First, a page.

My Inside Does Not Match My Outside

Life is good, fun to be had, but one problem prevails... if I get up to dance, will my knees cooperate or fold? Nurses Announcements Archive Article

My eight hour shift at the nursing home has ended, so off I walk to my pickup truck for the monotonous ride home. Driving into my yard it takes every bit of energy to carry myself into the house. Hobbling along I manage to clear the doorstep and flop into my recliner with a big sigh of relief. As I remove my white lace- up orthopedic nursing shoes and take off my socks, much to my dismay I find "cankles" prevail. (Cankles are when your ankles/calves are joined as one.)

My socks lay on a pile next to my shoes, but looking at my legs they appear to still be on because of the telltale ridges and indentations that are still present. Too tired to be dismayed by this all too common sight, I hobble up to the bedroom for my nightly ritual of freshening up, donning p.j.'s and collapsing into bed.

Upon awakening the following morning my "cankles, and sock legs" have diminished but my toes remain square, chunky and sore to touch causing me to walk down the stairs for my morning coffee with a gait resembling a penguin. After a hot cup of steaming "cowboy strong coffee," my mind clears with thoughts of "This is not fair!" "My mind is sharp," I review the events of the past shift covering a 911 where an emergency was well handled with my knowledge and expertise that comes with 30 years of "humpin the halls." Granted, no longer do I run.... but my pace is still brisk! Upon arriving, my advice is still sound. No longer do the young EMT's give the old white haired nurse a hard time about why this is an emergency situation and why they were called. My presence leaves no doubt that I am the "head nurse" for the shift.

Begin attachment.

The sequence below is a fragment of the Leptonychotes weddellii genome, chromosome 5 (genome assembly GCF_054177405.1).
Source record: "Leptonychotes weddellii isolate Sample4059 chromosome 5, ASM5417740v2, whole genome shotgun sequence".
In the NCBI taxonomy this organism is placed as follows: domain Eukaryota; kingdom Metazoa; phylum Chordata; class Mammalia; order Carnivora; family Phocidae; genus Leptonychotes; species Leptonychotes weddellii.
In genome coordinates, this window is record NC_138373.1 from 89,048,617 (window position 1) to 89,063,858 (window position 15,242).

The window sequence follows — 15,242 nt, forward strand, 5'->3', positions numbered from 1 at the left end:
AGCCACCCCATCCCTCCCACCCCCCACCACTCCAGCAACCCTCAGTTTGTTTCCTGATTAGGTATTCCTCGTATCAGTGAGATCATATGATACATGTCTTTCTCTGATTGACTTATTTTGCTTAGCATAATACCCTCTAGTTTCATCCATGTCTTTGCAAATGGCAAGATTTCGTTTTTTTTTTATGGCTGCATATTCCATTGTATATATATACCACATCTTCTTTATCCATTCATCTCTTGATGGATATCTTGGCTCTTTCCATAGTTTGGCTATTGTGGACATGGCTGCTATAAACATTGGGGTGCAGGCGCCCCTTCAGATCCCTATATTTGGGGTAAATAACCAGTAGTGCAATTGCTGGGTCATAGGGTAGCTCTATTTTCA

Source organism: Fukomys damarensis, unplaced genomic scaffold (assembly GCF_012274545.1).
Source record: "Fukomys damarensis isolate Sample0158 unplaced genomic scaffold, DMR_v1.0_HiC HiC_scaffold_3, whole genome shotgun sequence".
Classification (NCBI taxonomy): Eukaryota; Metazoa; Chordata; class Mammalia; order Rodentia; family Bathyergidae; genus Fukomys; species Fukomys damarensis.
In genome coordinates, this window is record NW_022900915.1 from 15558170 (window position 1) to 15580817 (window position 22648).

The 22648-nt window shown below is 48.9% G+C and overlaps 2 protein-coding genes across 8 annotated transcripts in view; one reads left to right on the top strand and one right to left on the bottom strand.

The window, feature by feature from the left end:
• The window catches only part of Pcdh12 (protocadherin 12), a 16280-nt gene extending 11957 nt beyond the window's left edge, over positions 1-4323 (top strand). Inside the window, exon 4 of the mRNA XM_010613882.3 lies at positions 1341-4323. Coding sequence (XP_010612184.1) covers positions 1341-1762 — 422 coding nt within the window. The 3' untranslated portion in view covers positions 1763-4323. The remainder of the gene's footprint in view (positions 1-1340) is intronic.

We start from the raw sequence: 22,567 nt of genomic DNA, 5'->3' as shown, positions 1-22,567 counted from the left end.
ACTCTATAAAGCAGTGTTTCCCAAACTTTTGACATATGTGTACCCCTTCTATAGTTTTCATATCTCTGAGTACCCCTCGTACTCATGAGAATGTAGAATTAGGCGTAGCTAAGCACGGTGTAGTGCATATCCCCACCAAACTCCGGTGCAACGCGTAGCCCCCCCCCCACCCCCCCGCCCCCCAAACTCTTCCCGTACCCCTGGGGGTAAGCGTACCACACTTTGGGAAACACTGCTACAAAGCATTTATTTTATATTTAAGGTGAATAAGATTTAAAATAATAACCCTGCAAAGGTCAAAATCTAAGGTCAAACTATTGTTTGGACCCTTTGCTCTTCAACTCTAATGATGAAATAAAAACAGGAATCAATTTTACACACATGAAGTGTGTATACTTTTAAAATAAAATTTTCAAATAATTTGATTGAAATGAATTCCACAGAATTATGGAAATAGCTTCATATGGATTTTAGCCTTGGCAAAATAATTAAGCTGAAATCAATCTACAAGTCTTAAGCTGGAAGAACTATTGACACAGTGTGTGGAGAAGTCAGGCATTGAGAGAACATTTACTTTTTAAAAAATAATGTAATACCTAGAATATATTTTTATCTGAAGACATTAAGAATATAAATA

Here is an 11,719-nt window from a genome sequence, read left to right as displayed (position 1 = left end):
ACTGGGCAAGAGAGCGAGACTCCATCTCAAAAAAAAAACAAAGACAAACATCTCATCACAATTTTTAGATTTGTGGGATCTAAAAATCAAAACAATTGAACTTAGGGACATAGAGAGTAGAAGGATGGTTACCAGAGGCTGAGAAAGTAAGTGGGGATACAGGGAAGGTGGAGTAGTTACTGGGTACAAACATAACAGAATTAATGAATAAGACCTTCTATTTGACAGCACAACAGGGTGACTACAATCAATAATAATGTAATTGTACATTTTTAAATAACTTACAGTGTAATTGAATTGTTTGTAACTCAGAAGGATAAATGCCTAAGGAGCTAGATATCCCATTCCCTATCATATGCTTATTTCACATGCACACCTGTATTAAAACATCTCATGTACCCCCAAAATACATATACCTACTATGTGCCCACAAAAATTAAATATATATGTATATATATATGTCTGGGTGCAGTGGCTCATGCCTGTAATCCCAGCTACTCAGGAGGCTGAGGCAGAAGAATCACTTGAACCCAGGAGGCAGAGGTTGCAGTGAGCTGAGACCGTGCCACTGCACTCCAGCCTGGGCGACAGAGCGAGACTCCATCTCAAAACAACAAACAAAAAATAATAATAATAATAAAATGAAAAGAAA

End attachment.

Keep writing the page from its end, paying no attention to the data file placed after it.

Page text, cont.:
Finally the weekend arrives with time off to play, be with friends for a night, movies, maybe out with the girls for stress relievers and dancing.

Life is good, fun to be had, but one problem prevails... if I get up to dance, will my knees cooperate or fold?

Young at heart, but older in body everything hurts more than it ought to. Looking good with white blonde hair flowing and very few wrinkles hides he fact that no one has any idea my true age or being. A nice shirt, with a touch of "lady like sexy" adds to the feeling. Laughing, relaxing, and having fun, all of my nurse issues are put out of my mind, almost feeling like I am 30 again. As time passes I am light in mood, my energy rises and I feel wonderful, even if it is for a few hours.

So my comment is to young nurses full of energy and vigor... beware! One day you will be the old white haired nurse you see. Your aches and pains will come in time, but hopefully you will fee the same way I do today. This is the best profession ever and I would not trade this experience for anything!

So looking through my eyes this morning, yet again, I see that my outside does not match my inside...but is just fine with me!

Specializes in Med Sur, LTC.